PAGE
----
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Inequality and Elections: The Nationwide Origins and State-Level Dynamics of India's Maoist Insurgency

With Srobana Bhattacharya and Anand Jha

This article investigates the causes of India's Maoist insurgency and its changing dynamics. To explain its origins, we empirically test three hypotheses using cross-state-level data: inequality of wealth in states; inefficient state government; and, disgruntled provocateurs. Our analysis reveals that insurgency is caused by inequality of wealth in states, not inefficient state governments and disgruntled provocateurs. Subsequently, we study variations in the number of Maoist attacks and the selected targets in the eastern Indian state of West Bengal using newspaper reports of events. Our analysis demonstrates that the numbers of incidents and the type of targets selected depend on electoral competition between regional political parties and their interactions with Maoists. The findings, therefore, indicate that whereas inequality of wealth can explain the insurgency's presence in states, political competition within states could explain its dynamics.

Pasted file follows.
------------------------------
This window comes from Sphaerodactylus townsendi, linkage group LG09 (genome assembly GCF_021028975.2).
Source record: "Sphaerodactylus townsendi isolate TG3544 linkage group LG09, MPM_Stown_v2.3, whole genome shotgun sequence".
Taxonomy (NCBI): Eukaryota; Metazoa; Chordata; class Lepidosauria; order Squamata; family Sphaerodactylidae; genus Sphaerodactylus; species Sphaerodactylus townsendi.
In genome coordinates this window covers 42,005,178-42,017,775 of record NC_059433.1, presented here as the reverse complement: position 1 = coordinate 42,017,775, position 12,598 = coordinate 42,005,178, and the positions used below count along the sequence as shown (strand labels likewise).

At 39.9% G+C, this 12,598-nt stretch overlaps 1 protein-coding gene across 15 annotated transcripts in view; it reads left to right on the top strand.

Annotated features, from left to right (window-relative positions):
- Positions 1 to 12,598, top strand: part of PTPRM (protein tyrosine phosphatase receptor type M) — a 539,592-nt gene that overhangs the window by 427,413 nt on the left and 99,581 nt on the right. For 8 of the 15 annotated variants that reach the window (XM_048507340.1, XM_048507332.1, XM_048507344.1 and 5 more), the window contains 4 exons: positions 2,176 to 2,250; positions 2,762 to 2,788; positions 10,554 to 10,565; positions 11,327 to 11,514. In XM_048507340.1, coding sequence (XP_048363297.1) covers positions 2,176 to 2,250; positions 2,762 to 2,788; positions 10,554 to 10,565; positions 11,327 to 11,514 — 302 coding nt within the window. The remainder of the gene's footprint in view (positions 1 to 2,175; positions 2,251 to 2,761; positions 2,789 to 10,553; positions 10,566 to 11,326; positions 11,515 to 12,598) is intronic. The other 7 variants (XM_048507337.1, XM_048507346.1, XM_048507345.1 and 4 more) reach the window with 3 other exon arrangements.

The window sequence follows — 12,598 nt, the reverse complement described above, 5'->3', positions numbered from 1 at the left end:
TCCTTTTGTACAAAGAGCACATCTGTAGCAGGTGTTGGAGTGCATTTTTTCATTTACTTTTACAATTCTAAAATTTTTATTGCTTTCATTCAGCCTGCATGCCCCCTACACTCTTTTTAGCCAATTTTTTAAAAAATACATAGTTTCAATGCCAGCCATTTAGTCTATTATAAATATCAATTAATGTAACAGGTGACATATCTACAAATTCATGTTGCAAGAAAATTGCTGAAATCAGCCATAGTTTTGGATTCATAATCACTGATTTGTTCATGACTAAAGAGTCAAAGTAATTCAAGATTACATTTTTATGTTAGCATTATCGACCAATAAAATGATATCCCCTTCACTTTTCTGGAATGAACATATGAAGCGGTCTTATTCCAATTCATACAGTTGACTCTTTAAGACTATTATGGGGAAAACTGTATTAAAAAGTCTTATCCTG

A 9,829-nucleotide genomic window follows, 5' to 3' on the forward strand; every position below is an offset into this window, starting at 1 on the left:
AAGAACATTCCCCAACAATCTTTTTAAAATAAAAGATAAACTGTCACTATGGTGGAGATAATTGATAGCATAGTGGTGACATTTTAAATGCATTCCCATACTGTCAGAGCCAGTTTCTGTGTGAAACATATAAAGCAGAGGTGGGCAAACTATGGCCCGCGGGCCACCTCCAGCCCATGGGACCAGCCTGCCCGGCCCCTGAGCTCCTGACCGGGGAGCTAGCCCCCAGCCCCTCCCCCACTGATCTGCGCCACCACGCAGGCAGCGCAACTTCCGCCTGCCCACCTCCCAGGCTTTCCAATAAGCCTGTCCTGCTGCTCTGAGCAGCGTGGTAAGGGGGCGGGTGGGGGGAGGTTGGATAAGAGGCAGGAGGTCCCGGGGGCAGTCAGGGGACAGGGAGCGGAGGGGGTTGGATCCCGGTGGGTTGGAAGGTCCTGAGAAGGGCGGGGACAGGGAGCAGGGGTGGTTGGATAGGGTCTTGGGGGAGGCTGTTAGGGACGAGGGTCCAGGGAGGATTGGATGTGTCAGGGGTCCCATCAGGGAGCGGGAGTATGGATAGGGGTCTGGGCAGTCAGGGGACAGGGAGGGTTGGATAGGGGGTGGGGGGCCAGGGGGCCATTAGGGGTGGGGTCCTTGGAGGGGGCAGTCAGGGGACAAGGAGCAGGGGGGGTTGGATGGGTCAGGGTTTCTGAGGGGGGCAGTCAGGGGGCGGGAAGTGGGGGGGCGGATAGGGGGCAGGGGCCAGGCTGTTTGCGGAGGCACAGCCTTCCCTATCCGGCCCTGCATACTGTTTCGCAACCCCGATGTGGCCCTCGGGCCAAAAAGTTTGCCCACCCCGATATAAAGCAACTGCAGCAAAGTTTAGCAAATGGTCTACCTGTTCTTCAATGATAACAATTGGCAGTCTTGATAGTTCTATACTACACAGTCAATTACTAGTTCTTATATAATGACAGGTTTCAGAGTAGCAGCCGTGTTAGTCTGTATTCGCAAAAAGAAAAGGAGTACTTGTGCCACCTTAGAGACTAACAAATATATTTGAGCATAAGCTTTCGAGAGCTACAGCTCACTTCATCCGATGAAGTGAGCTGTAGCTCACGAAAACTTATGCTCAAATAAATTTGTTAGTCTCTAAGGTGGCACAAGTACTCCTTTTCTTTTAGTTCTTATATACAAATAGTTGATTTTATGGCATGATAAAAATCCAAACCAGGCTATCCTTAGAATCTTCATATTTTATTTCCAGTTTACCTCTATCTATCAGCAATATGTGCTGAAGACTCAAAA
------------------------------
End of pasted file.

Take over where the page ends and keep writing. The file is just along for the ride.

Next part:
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Lesotho’s 2015 Legislative Election: Providing or Undermining Stability?

With Timothy S. Rich